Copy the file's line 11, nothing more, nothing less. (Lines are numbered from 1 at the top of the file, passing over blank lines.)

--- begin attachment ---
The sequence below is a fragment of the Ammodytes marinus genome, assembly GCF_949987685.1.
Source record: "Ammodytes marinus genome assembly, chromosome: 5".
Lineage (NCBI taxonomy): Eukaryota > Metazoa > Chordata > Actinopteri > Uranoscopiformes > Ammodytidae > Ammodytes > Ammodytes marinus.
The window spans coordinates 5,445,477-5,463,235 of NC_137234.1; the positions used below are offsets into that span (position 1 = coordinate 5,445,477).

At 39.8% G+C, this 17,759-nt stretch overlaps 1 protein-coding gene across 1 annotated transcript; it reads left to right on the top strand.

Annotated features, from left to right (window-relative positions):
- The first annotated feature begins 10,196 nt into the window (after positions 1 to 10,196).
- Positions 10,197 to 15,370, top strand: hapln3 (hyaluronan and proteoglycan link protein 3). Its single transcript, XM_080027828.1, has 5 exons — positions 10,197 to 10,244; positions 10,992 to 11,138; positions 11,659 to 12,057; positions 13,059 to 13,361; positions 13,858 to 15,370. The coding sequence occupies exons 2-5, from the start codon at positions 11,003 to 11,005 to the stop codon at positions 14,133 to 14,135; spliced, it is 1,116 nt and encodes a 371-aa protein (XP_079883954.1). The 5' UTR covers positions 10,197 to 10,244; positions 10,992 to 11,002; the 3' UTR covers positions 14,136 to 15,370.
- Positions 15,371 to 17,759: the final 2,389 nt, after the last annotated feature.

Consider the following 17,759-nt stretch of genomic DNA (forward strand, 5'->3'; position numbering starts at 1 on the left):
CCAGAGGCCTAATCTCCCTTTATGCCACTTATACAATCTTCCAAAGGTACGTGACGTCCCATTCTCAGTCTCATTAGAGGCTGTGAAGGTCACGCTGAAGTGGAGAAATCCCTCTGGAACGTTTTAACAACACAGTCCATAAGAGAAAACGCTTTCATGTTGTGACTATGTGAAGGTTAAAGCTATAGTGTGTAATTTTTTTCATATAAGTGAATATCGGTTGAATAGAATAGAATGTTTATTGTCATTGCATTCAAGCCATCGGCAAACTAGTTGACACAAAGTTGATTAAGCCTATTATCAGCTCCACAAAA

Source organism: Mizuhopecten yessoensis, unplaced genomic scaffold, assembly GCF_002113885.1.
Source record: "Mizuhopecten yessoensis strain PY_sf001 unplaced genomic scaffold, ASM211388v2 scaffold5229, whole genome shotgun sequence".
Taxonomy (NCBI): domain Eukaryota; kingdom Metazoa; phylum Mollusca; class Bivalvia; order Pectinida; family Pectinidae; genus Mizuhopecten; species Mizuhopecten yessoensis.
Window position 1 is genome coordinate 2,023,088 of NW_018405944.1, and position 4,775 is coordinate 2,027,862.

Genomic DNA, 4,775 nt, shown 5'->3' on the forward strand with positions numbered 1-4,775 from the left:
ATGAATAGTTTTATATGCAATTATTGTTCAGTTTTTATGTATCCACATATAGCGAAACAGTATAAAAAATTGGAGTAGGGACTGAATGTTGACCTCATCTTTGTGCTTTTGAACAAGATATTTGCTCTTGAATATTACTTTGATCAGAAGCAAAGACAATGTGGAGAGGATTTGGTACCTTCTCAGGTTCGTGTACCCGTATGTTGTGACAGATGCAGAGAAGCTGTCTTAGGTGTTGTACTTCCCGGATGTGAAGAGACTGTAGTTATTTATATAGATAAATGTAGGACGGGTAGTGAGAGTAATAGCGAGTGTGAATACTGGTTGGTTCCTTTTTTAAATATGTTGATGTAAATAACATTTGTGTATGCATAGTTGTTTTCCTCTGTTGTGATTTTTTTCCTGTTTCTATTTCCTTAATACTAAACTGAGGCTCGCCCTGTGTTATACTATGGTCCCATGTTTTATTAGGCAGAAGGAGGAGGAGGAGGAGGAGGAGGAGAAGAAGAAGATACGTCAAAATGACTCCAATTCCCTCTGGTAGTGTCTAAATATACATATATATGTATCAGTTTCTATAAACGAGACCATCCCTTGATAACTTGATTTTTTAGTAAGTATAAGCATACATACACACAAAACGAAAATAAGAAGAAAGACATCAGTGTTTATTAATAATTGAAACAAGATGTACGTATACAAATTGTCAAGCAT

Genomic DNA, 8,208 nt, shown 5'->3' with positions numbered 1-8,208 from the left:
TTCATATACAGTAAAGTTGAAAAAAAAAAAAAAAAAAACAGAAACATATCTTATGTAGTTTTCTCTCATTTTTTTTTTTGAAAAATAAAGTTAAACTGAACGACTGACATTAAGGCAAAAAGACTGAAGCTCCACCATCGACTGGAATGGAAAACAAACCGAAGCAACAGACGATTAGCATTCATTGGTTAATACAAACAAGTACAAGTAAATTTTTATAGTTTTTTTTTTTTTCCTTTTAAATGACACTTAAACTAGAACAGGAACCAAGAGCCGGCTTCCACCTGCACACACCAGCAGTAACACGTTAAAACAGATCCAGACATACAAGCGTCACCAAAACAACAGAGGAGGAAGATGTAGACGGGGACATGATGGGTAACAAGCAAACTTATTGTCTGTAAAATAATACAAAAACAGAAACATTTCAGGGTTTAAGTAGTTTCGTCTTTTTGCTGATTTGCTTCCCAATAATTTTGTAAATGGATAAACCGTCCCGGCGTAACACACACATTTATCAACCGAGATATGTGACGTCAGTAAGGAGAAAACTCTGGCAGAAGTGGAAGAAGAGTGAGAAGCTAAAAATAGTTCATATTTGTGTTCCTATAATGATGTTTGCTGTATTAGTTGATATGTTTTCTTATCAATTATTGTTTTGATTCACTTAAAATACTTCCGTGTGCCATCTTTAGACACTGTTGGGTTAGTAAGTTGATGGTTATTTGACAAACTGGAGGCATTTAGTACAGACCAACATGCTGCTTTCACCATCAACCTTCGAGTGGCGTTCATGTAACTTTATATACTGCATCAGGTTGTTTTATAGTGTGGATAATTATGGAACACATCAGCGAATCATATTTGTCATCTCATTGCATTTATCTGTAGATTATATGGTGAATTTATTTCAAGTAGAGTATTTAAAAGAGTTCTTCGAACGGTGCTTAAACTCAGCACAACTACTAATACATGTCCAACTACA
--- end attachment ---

CCAGAGGCCTAATCTCCCTTTATGCCACTTATACAATCTTCCAAAGGTACGTGACGTCCCATTCTCAGTCTCATTAGAGGCTGTGAAGGTCACGCTGAAGTGGAGAAATCCCTCTGGAACGTTTTAACAACACAGTCCATAAGAGAAAACGCTTTCATGTTGTGACTATGTGAAGGTTAAAGCTATAGTGTGTAATTTTTTTCATATAAGTGAATATCGGTTGAATAGAATAGAATGTTTATTGTCATTGCATTCAAGCCATCGGCAAACTAGTTGACACAAAGTTGATTAAGCCTATTATCAGCTCCACAAAA